Two cities for the summer
Stuck at home with nothing to do and in need of a change of scenery? A road trip to either end of the conteninent could do the trick. Head to San Francisco for a sun-soaked Bohemian adventure or to Montreal for a modernized taste of Old World culture.
Haight-Ashbury: The birthplace of the hippie counterculture movement and the site of 1967’s “Summer of Love,” San Francisco’s Haight-Ashbury neighborhood — endearingly known as “the Haight” — still maintains its happening vibe. An abundance of independent booksellers, vegetarian cafés, vintage clothing shops, art vendors, and the absence of chain stores make the Haight the city’s most eclectic district. The infamous free clinic that remains at its original location calls to memory a simpler time, but instead of flower children, the tattooed and mohawked youth that litter the streets and the scent of cannabis that lingers in the air lend to the locale’s Bohemian energy.
Amoeba Music: Located in the Haight, this music megastore boasts a collection of more than 100,000 new and used CDs and records as well as several hundred DVDs, music posters, and clothing and accessory items bearing the store’s fluorescent insignia. The Energetic Rockettes, Electrelane, and hunky troubadour Sondre Lerche have graced the in-store stage where Amoeba, unlike most music stores, holds free shows during business hours. In spite of housing an extensive music library that spans all genres, Amoeba’s used CDs are unbelievably low priced. With a selection as diverse and encompassing as its big-name counterparts, a trip to Amoeba is not only a spendthrift’s wet dream, but also a chance to scope out the city’s most hip denizens.
North Beach: Evoking an Italian atmosphere with its sidewalk cafés, picturesque parks, and Romanesque gardens, North Beach offers a quieter alternative to San Francisco’s fast-paced nightlife. North Beach Pizza, internationally acclaimed for its signature giant slice, delivers to all areas of the city. A hidden treasure with a patio perfect for summertime alfresco dining, Firenze By Night serves soulful Florentine cuisine at reasonable prices. The stomping ground of influential beatniks Jack Kerouac and Allen Ginsberg, City Lights bookstore was a literary meeting place for the 1950s Beat Generation and today hosts readings and art shows in the spirit of its co-founder, poet Lawrence Ferlinghetti.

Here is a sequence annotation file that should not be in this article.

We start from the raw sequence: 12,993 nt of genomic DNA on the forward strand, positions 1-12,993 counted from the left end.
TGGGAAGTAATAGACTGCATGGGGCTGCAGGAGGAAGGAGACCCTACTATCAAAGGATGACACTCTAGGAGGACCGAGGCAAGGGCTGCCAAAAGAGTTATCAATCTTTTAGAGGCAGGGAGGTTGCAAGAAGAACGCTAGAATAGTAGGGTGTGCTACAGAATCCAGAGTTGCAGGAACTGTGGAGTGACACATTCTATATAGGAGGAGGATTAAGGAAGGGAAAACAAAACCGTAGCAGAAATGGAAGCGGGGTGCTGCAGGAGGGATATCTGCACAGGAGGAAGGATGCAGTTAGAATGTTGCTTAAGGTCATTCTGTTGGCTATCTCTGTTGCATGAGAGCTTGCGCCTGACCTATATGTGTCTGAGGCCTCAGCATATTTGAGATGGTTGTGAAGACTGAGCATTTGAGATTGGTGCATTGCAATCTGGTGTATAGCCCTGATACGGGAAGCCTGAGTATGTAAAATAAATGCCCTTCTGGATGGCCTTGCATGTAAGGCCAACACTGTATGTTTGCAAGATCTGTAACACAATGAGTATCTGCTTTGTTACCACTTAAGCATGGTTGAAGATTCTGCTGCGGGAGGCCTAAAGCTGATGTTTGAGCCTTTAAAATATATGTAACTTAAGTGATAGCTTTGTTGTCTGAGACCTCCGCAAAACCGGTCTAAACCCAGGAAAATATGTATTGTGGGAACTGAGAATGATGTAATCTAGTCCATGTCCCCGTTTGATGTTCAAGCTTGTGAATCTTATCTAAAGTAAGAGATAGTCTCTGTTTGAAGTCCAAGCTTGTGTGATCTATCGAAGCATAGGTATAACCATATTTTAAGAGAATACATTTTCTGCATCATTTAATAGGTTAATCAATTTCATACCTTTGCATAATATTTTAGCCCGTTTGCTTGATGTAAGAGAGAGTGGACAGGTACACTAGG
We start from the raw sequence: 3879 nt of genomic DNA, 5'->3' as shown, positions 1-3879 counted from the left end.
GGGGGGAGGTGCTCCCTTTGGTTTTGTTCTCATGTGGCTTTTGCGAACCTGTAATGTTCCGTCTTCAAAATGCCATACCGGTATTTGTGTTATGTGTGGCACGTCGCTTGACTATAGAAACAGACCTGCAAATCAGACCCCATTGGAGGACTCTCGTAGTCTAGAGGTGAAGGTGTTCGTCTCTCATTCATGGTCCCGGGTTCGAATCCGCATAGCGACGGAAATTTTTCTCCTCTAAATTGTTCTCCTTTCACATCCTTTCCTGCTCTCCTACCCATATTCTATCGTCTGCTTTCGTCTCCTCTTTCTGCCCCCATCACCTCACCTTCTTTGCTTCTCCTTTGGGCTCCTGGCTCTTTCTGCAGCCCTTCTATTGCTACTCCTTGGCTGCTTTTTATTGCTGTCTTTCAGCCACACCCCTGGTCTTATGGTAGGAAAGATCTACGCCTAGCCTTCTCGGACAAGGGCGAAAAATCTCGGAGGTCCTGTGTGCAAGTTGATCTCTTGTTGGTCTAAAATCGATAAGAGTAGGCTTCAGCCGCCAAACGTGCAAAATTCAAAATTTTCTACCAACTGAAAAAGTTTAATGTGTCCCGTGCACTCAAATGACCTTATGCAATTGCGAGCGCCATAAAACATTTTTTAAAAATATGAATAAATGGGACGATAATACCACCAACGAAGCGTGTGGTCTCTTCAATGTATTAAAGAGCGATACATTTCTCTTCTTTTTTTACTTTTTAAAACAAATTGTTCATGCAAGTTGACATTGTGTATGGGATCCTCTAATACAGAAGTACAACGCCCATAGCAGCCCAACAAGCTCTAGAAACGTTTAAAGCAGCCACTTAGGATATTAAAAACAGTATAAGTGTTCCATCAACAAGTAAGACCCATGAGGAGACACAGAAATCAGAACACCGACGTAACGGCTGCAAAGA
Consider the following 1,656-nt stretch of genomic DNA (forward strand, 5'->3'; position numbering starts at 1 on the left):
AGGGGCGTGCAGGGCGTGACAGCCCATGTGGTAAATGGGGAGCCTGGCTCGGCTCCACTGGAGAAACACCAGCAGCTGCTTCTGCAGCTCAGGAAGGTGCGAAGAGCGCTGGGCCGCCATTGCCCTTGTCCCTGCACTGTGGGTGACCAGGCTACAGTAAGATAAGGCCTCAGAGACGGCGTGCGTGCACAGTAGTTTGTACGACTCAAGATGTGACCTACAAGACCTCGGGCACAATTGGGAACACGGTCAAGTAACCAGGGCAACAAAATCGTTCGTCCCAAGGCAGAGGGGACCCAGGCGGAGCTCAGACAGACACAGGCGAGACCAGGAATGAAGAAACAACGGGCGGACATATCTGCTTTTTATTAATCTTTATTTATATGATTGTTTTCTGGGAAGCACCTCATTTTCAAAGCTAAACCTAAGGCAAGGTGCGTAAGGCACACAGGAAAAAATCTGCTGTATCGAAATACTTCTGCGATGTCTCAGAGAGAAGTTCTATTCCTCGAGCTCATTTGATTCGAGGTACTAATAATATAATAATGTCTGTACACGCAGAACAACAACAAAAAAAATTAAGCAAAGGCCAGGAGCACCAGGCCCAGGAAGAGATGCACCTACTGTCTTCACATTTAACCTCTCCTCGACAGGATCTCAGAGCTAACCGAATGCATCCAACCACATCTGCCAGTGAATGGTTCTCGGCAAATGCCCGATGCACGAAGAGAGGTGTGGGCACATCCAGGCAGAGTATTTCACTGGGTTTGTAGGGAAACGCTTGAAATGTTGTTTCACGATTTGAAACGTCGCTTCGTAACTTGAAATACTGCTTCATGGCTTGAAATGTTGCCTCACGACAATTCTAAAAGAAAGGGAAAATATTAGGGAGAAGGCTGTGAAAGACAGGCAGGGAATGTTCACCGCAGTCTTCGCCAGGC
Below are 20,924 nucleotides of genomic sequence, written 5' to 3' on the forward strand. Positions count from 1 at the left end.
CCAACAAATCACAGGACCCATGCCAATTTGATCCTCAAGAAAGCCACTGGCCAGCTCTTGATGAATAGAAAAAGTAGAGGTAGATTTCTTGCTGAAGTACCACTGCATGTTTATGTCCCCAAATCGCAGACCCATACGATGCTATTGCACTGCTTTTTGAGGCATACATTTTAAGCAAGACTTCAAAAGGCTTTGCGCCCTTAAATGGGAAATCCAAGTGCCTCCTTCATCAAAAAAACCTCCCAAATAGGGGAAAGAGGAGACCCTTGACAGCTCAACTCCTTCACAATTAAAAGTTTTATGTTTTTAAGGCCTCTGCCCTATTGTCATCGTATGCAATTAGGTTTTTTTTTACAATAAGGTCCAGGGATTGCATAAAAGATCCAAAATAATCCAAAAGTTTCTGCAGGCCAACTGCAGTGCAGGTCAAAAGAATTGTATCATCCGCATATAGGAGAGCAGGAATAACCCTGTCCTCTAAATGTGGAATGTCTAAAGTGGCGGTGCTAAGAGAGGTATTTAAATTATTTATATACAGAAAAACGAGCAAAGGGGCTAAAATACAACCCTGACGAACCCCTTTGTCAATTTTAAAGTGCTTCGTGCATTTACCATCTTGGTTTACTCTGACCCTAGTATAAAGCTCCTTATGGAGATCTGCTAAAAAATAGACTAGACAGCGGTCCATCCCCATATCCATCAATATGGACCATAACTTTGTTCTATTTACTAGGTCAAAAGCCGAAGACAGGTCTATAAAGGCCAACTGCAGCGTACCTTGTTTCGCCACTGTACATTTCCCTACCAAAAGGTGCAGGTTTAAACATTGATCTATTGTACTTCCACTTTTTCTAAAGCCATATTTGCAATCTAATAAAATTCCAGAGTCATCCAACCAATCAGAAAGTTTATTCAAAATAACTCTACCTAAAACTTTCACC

Fisherman’s Wharf: Generally regarded as San Francisco’s tourist hub, Fisherman’s Wharf teems with sightseers who flock to the port’s numerous postcard and T-shirt stands. Aside from the tacky merchandise, Fisherman’s Wharf also includes eateries that serve fresh clam chowder and dishes with fish plucked right from the adjacent San Francisco Bay. A wharf staple, the Bushman — in actuality, a mischievous prankster hiding behind a bundle of leaves — has gained notoriety for leaping in the paths of unsuspecting vacationers for a laugh and, preferably, pocket change. Offering some of the best views of the city, several cruises depart from the wharf and tour the bay, sailing under the Golden Gate Bridge and to Alcatraz Island.
McKibbin’s Irish Pub: Every Wednesday, this Irish-themed bar holds $5 open-bar nights that cater to out-of-towners looking for a cheap way to have fun, meet other vacationers, and take advantage of the lower drinking age (18). On Wednesdays, most of the clientele are American college students, but a determined social butterfly can find party-hardy Montreal natives sprinkled in the mix.
Tam-Tam: Sundays in the city’s namesake Mont Royal park do not slow down for churchgoers; instead, they feature daylong drum circles. All people are welcome, so anyone with a knack for rhythm and something percussive in hand can join the crowd of musicians, artists, bohemians, and students. Most park visitors choose to watch the drum circles and the bizarre Earth-children that frequent them, and the sense of community that Tam-Tam — so called for the French onomatopoeia (for the tambourine) — fosters makes Sunday afternoons much more than a walk in the park.
Sainte-Catherine Street: The pulse of Montreal’s commercial industry, this 15-kilometer-long thoroughfare bustles with clothing boutiques, popular designer emporiums, footwear outlets, and department stores. Sainte-Catherine’s most ingenious attraction cannot be seen from above; a network of malls sprawls underground, a necessity for the frigid winter months.
Napoli Pizzeria: Located on Saint-Denis Street in the city’s Latin Quarter, this restaurant is a
must-visit for more than its savory Italian cuisine. Manned by a staff of friends and family, the restaurant’s service outdoes that of its competitors. The owner often sits down with his customers, offering a brief tango lesson and taking a photograph to put on the wall next to the cavalcade of awards, postcards, and pictures of the homeland.
Vieux-Port: Characterized by its cobblestone streets and ornate buildings, the oldest part of city is situated on the Saint Lawrence River and teems with street performers, terrace cafés, tourist boutiques, and prime real estate. The old port is the best place to spend an evening, soaking in the sounds of classical violinists and Native American drummers while dining in the crisp summer breeze.